And part of it probably was like exhaustion, probably part of it was just like not having fun anymore because it does become a job and it loses that initial.
They lose the initial fund.
And I find that actually happens a lot with a lot of bands.
When you find them in the small in the nascent stages are like, Holy shit.
These guys are on to something.
And, you know, again, they're only playing like bars for their friends.
Like, they have a very small audience.
Maybe they're regionally famous.
And then, like a blog, like, picks up on them maybe or or something viral happens.
And you're like, these guys are the next big thing.
And so then they rise to the occasion.
But then, like you said, it becomes a job and it's a real Downer because it loses that charm.
You know, do you think you touched on the point about how as music fans, we discover things and we root for them? And then maybe when they become famous, we sort of stop rooting for them because they're famous, do you think? And this is forever? No, not necessarily.
That's not true.
And sometimes the paradox of, like, wanting them to be successful and I'm not it is in some ways, like, what's really appealing about a band, because sometimes, you know, I've got my voice in shirt on.
And I mean, like, I wanted them to be gigantic.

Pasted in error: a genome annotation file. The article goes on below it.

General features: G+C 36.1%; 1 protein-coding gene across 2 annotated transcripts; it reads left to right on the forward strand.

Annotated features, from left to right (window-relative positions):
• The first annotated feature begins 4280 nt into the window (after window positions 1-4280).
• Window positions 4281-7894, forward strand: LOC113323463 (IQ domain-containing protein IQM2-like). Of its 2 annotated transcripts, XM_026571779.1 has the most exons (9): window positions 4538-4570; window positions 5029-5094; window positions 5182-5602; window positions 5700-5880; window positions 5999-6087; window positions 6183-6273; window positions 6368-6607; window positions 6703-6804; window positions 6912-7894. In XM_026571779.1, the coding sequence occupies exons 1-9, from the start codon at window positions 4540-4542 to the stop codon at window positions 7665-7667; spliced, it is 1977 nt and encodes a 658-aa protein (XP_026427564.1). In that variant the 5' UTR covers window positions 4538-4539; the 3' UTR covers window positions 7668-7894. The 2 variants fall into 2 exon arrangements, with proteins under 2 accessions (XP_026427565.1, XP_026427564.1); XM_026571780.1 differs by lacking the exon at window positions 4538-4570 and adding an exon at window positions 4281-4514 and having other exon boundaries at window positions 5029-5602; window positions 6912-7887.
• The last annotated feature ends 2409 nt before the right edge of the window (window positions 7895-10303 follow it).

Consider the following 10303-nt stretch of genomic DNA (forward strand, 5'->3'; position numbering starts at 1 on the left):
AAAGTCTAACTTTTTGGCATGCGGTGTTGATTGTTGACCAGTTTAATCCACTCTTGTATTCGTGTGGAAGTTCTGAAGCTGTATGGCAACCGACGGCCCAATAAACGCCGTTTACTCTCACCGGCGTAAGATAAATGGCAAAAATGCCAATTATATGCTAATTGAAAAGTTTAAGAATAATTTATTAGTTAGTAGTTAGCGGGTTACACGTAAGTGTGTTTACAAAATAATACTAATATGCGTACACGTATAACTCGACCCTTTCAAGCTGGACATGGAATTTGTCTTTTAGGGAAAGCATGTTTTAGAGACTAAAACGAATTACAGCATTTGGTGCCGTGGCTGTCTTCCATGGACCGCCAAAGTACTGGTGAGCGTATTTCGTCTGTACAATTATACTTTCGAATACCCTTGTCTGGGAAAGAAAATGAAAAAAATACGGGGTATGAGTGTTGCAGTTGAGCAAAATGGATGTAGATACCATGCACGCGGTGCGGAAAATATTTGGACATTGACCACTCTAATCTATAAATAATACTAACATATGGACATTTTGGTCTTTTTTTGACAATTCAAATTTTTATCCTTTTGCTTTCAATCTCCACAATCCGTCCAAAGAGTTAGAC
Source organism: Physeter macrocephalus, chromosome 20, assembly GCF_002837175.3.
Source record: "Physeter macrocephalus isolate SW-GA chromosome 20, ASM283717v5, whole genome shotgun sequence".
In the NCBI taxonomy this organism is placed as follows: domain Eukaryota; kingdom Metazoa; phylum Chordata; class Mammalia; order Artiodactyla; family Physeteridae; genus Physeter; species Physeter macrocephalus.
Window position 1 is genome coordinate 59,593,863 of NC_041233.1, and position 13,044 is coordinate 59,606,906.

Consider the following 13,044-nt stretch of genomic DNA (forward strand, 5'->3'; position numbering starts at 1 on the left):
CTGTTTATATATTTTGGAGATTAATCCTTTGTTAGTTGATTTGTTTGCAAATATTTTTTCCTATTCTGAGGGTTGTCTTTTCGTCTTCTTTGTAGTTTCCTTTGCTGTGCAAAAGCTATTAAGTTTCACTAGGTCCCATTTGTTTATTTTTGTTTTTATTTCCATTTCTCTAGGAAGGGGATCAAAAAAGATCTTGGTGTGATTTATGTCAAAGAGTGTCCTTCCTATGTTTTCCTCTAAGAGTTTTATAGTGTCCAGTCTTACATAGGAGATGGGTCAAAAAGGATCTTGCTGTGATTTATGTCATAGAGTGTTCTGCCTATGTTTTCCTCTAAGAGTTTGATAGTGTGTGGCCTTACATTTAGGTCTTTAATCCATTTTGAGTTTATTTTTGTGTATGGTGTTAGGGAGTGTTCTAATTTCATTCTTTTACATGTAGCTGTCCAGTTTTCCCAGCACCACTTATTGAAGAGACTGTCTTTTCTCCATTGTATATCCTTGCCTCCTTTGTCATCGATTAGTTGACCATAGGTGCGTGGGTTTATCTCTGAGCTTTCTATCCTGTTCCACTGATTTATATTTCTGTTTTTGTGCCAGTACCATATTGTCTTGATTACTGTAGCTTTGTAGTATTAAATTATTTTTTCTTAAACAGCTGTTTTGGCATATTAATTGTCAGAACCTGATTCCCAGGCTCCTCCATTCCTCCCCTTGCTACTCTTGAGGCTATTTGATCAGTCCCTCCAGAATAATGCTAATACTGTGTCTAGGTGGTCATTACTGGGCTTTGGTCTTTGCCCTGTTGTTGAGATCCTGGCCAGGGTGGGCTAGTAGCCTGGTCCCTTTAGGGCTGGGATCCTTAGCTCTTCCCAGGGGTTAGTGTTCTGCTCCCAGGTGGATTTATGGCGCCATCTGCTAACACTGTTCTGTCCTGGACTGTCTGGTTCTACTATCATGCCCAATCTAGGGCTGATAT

But the thing is that the thing that made them, like, successful, artistically to me was that there's no possible way in hell they could ever be gigantic.
They were a very small and and that was where in their charm line, so they could never have ever been a big thing.
And I think the thing with Death Racist is that they immediately had that glass ceiling placed over their head a with their name be with the fact that they couldn't take themselves seriously and see, well, I don't know how many hooks they really had.
I think, like when you go into, like, underground rap, like, you're only going to get if you get as big as, like, say, on a rake one or somebody like that, then you're like, alright, that's like, real.
That's like the big shit, right? But they're not going to be Drake.
They're never going to be, you know, anybody think about it.
So who's ever gonna most bands get into it.
Bands don't come and go.
We are going to be the next Arctic Monkeys, Queens of the Stone Age, whoever a big most of the time, they want to get to a certain level of stardom or success or artistic success or whatever.
And usually they're rooting for themselves as well.
There's sort of an element of this that feels that Das racists were rooting for themselves until they got the record deal, and then they were no longer rooting for themselves.
Emily, it almost kind of sounds to me like on this record, they've kind of lost interest, you know? They're not.
They said they're gonna do it, and they have the deal on this, so they're gonna do it, but they don't.
I mean, it just kind of led to me what was one of the most endearing things about the first couple Nick statements, especially the first one was, again, that's just sort of that effortless quality to it.
And somehow on this one, it just feels to me, it does not feel effortless.
It feels like like somehow they're trying really hard, but they don't really care.
So they're not actually that invested in the results.
I mean, with that said, I do think they're like, they're a good handful of tracks on this that that I think are quite good.